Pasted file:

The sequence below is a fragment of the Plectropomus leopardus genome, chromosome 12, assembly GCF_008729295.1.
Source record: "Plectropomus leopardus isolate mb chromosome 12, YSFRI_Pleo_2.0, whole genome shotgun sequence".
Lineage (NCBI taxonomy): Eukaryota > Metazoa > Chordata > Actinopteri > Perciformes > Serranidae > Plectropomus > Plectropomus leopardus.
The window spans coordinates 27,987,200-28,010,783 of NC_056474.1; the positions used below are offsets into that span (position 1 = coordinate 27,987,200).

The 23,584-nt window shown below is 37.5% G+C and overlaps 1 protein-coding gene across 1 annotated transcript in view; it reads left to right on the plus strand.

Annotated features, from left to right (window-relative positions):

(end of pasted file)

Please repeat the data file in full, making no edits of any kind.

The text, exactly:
The sequence below is a fragment of the Plectropomus leopardus genome, chromosome 12, assembly GCF_008729295.1.
Source record: "Plectropomus leopardus isolate mb chromosome 12, YSFRI_Pleo_2.0, whole genome shotgun sequence".
Lineage (NCBI taxonomy): Eukaryota > Metazoa > Chordata > Actinopteri > Perciformes > Serranidae > Plectropomus > Plectropomus leopardus.
The window spans coordinates 27,987,200-28,010,783 of NC_056474.1; the positions used below are offsets into that span (position 1 = coordinate 27,987,200).

The 23,584-nt window shown below is 37.5% G+C and overlaps 1 protein-coding gene across 1 annotated transcript in view; it reads left to right on the plus strand.

Annotated features, from left to right (window-relative positions):